With the release of a new dashboard to measure best Web practices in the federal government and the establishment of a government-wide HTTPS Only Standard, the time to make the switch to HTTPS has arrived. Agencies have until December 31, 2016, to make the switch. The move to HTTPS is not only happening in government; it is also becoming the standard in industry as well. Firefox and Chrome have begun taking actions to phase out HTTP to make browsing more secure.
The use of HTTPS allows browsers to provide a more secure experience to the end user. Many ask why there is a need for HTTPS on all sites, even those that do not collect personally identifiable information (PII). Eric Mill, a technologist at 18F, believes that everything you do online should be secure.
“All browsing is private and sensitive,” said Mill. “Anything you do online over an insecure connection opens you up to being tracked or having the website you’re trying to visit spoofed or modified. HTTPS ensures that your activity stays between you and the website you visit. As HTTPS becomes the default for the government and for the Web, browsers can start making stronger assumptions about all websites, and so the use of HTTPS even on less sensitive sites improves security for everyone, including more sensitive sites.”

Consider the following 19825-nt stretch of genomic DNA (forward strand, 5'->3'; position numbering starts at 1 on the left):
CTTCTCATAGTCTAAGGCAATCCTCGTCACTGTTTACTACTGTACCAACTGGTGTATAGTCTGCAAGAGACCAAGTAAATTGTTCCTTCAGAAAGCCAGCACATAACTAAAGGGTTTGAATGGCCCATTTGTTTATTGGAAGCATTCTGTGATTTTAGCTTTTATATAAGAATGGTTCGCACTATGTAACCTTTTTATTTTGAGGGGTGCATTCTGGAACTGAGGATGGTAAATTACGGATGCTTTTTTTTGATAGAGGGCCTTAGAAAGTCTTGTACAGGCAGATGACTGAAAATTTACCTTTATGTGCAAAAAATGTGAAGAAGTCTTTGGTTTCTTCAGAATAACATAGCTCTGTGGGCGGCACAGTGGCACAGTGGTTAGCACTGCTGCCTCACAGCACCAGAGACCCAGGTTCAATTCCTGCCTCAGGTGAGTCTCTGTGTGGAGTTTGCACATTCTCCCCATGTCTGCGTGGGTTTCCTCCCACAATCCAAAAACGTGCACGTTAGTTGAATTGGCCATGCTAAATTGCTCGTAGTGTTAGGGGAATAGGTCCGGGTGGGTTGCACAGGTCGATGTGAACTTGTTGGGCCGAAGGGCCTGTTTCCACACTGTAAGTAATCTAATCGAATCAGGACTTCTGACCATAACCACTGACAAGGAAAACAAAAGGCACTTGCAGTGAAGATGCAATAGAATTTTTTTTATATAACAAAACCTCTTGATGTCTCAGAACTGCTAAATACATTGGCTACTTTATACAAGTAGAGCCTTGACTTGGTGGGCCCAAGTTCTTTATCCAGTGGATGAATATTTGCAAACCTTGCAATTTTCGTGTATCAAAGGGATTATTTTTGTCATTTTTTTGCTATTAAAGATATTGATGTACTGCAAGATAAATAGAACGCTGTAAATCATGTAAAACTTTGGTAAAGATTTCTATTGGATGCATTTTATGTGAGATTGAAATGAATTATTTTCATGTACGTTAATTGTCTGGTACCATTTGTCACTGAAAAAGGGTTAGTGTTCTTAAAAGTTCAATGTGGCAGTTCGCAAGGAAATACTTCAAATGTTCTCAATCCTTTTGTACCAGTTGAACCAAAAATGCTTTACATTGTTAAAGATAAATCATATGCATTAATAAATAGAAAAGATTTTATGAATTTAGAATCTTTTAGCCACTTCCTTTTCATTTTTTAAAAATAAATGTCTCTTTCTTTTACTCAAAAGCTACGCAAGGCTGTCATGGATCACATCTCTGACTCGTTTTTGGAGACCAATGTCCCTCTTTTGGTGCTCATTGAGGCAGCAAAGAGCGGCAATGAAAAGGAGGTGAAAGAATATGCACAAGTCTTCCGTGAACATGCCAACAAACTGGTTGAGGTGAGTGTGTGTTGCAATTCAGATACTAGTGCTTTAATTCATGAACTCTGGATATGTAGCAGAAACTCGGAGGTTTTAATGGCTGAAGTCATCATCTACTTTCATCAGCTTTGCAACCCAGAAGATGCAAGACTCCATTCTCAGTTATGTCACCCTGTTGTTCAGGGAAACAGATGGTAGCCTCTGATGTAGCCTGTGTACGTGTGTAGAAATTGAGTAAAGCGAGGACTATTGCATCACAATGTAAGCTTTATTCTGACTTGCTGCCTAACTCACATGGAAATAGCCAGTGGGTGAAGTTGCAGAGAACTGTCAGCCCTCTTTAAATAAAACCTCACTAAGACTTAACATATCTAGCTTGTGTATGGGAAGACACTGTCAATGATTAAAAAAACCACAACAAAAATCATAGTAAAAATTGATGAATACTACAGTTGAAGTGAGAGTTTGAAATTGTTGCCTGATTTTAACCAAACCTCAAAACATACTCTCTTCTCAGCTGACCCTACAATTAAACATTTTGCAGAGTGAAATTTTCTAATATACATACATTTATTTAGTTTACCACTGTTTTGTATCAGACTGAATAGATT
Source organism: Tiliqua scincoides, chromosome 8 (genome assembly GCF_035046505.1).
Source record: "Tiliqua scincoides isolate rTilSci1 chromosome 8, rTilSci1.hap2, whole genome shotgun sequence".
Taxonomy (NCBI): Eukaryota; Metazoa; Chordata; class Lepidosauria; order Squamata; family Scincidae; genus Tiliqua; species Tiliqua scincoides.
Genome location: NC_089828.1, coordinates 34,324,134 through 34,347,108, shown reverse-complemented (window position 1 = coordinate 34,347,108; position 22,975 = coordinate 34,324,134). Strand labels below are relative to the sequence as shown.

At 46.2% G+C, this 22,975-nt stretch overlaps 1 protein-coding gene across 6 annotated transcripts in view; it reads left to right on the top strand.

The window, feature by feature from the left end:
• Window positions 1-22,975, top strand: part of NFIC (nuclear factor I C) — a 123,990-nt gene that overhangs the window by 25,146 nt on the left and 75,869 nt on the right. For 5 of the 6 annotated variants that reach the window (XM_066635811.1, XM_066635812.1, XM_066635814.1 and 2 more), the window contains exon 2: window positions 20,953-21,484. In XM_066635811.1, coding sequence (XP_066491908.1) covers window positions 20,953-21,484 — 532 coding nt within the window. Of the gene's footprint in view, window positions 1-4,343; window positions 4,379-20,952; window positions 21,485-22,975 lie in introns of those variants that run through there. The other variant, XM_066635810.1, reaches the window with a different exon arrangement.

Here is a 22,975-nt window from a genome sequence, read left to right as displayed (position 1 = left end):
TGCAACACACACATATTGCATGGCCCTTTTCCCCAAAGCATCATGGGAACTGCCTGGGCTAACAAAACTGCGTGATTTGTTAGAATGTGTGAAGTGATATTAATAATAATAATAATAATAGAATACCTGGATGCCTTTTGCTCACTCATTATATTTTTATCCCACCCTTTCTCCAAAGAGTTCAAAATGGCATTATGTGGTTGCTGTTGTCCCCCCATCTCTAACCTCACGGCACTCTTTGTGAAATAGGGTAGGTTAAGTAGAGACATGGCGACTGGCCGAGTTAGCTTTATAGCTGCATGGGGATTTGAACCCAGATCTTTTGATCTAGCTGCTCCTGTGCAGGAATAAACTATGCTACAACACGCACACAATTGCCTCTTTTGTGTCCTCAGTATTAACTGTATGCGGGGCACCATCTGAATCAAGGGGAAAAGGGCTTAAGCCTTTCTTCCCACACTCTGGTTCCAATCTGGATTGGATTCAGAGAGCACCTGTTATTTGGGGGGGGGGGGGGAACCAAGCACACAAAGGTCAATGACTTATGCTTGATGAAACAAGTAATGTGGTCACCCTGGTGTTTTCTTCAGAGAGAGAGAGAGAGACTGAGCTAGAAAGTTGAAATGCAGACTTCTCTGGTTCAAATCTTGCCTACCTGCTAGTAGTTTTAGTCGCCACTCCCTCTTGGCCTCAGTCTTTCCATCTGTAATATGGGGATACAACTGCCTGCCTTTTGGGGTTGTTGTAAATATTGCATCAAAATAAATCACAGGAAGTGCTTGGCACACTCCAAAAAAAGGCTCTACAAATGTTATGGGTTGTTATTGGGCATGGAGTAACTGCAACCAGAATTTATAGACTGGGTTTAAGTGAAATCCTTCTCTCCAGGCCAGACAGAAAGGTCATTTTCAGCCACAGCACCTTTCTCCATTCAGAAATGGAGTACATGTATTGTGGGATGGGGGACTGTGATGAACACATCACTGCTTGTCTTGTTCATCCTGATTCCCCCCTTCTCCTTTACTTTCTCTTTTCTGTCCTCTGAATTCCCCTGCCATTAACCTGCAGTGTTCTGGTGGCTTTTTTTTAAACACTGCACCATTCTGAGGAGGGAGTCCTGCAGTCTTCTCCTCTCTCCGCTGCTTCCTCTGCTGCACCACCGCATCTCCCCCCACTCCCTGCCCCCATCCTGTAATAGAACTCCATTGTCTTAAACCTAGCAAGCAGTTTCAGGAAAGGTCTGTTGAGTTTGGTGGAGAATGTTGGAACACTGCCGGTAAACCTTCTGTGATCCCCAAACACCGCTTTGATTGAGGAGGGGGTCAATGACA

The HTTPS policy will make HTTPS the default across the federal government, improving the privacy and security of its visitors and API users around the world.
Agencies implementing HTTPS can refer to the CIO Council’s website for technical guidance and best practices and can contribute to that site and collaborate publicly on HTTPS implementation on GitHub. Anyone with a .gov or .mil email address can participate in an HTTPS support list by emailing the listserv—leave the subject line empty and add “subscribe https-help” to the body.
Norms change quickly. The use of HTTPS ensures the highest level of protection for the government’s end user: the public.Edit